Like many on this eve of a new year, I am stunned at the frenetic pace of time’s passing, especially as I say goodbye to the year in which I turned 60. Reflecting from this vantage point on the breathtaking changes in the world order, I decided to respond to a question that was posed to me very recently by a reader:
“Why do kids these days feel they have such a right of entitlement?”
As it turns out I’ve spent no small amount of time thinking about generational differences and what they mean for the future of our world (read: the Western industrialized societies with which I am most familiar, though I suspect that cultural differences are shrinking as the world homogenizes).
So here is my opinion on younger-generation entitlement in a nutshell: I think the idea that the current younger generation feels more entitled/ungrateful/disrespectful is a myth. I believe the idea is an urban legend born of the same inevitable generation gap that has always existed between parents and their teen children, only now being fueled by the same forces that are driving generational differences in the first place: globalization, electronic communication, and competition for media market share.
“But wait!” I hear you argue. “I’ve been around these kids – at home, in schools, out shopping – and they are a pain in the butt. They are ill-mannered, don’t know how to dress properly, have no sense of propriety, and they’re totally undisciplined! They have no guilt and no shame!” Sound familiar?
I discovered quite some years ago that you know you’re aging the first time you put your hands on your hips and say, in the same exasperated voice your mom or dad did, “These kids these days!”
And that’s exactly it. My parents – and I’ll bet yours – definitely thought we were disrespectful, undisciplined, and ungrateful. In truth, they had a point. I didn’t believe in their version of the “American dream,” and I didn’t trust “the man.” Worse, I was self-righteous about it, in that infuriating way that only mid-to-late teens can be, when they are sure they know everything and will live forever. I “knew” that the war in Viet Nam was immoral, that the Age of Aquarius was coming and any minute now everything would be fair, that street drugs should be legal, that sex between consenting souls should be free and easy and nobody’s business but my own, and that there would be flying cars in the year 2000. I would later come to believe that I was right about some things and wrong about others, and I’m still waiting for my flying car. But at the time, I was sure in the way that only the young can be sure.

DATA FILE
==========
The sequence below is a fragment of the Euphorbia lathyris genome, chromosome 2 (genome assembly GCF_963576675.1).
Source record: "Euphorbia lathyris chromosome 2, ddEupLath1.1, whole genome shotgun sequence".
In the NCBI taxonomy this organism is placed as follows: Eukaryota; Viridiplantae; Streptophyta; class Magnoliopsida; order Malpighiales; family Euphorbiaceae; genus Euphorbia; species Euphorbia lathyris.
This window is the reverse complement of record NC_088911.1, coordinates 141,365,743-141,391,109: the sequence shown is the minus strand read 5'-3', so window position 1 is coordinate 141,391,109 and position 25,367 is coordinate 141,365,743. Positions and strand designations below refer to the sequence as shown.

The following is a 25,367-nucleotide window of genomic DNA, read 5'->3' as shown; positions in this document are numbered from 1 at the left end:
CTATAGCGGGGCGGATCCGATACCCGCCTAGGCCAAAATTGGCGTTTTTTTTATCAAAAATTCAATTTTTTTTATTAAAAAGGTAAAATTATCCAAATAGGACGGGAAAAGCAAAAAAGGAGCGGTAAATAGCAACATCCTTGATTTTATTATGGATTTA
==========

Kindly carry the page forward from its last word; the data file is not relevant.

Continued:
And I did all of that while getting good grades in school, continuously holding down at least one job from the age of 14 onward (I lied about my age).
Ungrateful, undisciplined, disrespectful little twerp that I was.
So what’s the difference in the generations? I am a Boomer; I bought my parents line, “You can’t have your cake and eat it too.” Admittedly, I thought it a bit odd, from an early age – I mean, why would you want a cake you couldn’t ever eat? But I went along, did what I was supposed to do even while railing against the man and raising hell.
The X-ers, our younger siblings and older children, said “I can too have my cake and eat it too, just you watch!” And they worked just as hard, for the most part, some rebelling and some not, some becoming yuppies and some becoming social activists, but all still accepting the premise that the cake and the eating were separate. Although both were possible, they couldn’t happen at the same time, and delayed gratification was still the order of the day.
And then came the Millenials, who seem to me to be saying “Um, no, I don’t want your cake. I’ll make my own thanks, by my own recipe, and I don’t really care what you think. Oh, and I’ll eat it when I feel like eating it, because the future you’ve left me is so tenuous that delayed gratification might be no gratification at all.”
Is that entitled?
Well, yes, but let’s look at the world they’re inheriting. Electronically, everything is networked, interconnected, and social. Communication is instantaneous, feedback immediate. As cool as it is that the iPhone we now use has lightning-fast global communication and 100,000 times the memory of the mainframe on which I learned to do research as an undergrad, our youth have also inherited a world with runaway climate change, economic prospects with unemployment at rates 3 to 5 times that of older workers, and parents whose urban myths propagate at the speed of light because they’re on Facebook too.
Therein lies my final point: what my parents thought about me propagated through conversation among neighbors and workmates. It took years or months, at shortest weeks, for even sensational urban legends to propagate across the country. What we think about our children and grandchildren propagates at the same speed as other networked information; in today’s world an opinion can “go viral” and attract literally tens of thousands of views in a day.
In the end, I venture this: the younger generation of today is no more, and no less, entitled than we were. They are no more, and no less, lazy than we were. Now, as then, there were those who would stand head and shoulders above their peers, and those who would end up in prison, and occasionally someone would be both. The difference isn’t in the degree of entitlement; it’s in the speed with which our opinions propagate, and their visibility .
And, by the way, I happen to think they are right: why shouldn’t they make their own cakes, given that the ones we are offering are so terribly flawed? Maybe they can learn to bake better than us, and to enjoy what comes out of their ovens. Maybe, if we’re lucky, they will share a cake with us and teach us to enjoy eating it while we still have time.
Dr Les Kertay, Awakened Moments